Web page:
Silicon-Graphite Development: Robust, Practical, and Scalable High Performance Electrodes
Argonne National Laboratory has taken on the task of developing a silicon-graphite blend electrode to advance the lithium-ion battery technology and provide high quality electrodes to the battery community for further electrolyte development. Fabricating a robust, practical, and scalable high performance silicon-graphite electrode, with an emphasis on developing an electrode with >3 mAh/cm2, has required efforts to explore various sources of silicon powder, silicon particle sizes, graphite types, binder types, electrode compositions, compatible solvents for slurries, effective slurry mixing, and electrode coating conditions. The approach involved testing silicon-graphite exploratory slurries on the CAMP (Cell Analysis, Modeling, and Prototyping) Facility pilot-scale coating equipment to address processing issues on the coater and verify the scalability of developments.
The result of this work led to a silicon-graphite electrode containing 15 wt.% nano-silicon, 73 wt.% graphite, 2 wt.% carbon black, and 10 wt.% Li-PAA (lithiated poly acrylic acid) binder. The slurry has the capability of coating at least a 3.7 mAh/cm2electrode and shows much improved robustness, practicality, scalability, and reproducibility (Fig.1). Having this standard electrode enables diagnostic work, modeling, and electrolyte composition work. The silicon-graphite electrode is available in the CAMP Facility Electrode Library for the battery research community. The major barriers encountered and breakthroughs in the silicon-graphite electrode fabrication leading to the improved electrode will be discussed in this presentation.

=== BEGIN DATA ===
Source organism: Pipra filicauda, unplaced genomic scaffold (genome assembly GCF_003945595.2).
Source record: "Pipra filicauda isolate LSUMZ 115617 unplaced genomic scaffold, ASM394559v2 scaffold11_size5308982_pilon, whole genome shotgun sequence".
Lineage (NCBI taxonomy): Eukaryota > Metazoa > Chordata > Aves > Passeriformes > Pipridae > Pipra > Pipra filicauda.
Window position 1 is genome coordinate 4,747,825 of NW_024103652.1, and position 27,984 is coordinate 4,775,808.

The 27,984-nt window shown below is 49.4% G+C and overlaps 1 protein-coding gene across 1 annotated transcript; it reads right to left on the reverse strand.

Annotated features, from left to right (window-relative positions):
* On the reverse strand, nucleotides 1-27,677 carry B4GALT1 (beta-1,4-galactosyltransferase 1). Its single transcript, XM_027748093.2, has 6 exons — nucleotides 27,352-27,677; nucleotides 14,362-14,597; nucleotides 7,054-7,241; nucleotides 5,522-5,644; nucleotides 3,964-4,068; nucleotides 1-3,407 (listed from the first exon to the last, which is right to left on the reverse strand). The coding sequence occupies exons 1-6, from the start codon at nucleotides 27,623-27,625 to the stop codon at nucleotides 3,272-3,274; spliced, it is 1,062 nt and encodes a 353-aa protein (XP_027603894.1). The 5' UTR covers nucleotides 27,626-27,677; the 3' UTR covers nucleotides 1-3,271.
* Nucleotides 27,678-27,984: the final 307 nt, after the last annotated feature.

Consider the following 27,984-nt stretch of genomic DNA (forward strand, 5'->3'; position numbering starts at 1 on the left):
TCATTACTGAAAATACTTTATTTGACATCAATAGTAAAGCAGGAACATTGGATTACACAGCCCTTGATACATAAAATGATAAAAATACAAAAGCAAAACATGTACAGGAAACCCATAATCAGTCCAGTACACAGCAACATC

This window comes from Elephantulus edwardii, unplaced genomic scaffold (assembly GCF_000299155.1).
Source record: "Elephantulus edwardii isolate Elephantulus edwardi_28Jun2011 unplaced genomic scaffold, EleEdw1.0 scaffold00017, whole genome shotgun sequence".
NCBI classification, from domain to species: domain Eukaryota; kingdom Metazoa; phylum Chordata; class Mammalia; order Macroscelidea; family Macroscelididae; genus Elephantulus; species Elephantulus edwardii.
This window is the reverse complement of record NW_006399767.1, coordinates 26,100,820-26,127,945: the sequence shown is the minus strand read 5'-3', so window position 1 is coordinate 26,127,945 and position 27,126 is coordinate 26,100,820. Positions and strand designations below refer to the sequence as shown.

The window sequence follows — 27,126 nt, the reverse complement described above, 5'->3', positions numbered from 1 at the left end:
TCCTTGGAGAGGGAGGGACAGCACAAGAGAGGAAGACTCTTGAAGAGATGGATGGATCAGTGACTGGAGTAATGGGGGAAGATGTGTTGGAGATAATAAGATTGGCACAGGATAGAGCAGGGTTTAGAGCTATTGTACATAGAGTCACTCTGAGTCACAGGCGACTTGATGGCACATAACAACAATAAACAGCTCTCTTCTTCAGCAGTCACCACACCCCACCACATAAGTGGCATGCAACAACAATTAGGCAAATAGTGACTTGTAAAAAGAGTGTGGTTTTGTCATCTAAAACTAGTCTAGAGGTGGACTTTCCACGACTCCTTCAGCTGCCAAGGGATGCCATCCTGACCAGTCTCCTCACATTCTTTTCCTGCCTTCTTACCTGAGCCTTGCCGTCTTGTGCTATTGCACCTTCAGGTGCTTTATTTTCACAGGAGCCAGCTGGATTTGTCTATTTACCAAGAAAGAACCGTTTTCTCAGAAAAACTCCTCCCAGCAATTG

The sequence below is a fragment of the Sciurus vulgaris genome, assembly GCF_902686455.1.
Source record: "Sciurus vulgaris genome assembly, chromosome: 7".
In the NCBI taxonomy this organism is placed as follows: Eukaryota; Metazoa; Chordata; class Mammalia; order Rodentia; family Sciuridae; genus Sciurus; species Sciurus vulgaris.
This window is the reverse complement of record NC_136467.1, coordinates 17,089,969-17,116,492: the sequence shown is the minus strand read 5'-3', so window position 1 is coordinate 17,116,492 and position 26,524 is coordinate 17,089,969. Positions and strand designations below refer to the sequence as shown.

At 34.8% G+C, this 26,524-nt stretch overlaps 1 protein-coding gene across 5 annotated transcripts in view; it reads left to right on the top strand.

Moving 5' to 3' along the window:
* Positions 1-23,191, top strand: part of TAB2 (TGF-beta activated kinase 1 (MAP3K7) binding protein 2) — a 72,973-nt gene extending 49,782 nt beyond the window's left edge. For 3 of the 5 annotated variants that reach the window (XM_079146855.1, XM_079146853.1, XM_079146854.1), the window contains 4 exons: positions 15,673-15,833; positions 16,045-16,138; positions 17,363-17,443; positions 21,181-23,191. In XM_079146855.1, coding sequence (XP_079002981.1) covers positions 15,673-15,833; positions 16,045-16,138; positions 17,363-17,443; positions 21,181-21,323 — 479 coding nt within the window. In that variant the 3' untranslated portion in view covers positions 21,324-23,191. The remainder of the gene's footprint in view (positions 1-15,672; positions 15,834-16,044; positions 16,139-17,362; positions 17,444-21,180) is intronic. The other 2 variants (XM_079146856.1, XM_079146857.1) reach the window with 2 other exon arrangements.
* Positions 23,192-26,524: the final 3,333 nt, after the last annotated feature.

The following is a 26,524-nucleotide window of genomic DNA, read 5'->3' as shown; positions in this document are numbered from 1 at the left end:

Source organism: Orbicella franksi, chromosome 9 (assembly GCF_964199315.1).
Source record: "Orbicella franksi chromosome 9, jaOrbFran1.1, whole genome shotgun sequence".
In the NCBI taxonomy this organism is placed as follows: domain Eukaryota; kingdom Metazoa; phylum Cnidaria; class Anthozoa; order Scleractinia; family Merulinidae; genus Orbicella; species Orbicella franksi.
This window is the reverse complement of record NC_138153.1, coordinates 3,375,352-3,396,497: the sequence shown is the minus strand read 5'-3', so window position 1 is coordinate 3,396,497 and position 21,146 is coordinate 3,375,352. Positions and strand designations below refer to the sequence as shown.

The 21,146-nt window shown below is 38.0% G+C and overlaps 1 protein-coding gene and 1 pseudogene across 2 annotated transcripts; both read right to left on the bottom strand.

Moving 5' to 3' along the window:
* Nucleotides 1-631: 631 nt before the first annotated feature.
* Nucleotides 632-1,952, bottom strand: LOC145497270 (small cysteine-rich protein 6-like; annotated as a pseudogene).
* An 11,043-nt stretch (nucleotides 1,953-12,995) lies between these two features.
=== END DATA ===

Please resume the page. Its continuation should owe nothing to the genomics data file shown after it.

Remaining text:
Support from Peter Faguy and David Howell of the U.S. Department of Energy’s Office of Vehicle Technologies Program is gratefully acknowledged. This work was performed under the auspices of the US Department of Energy, Office of Vehicle Technologies, under Contract no. DE-AC02-06CH11357.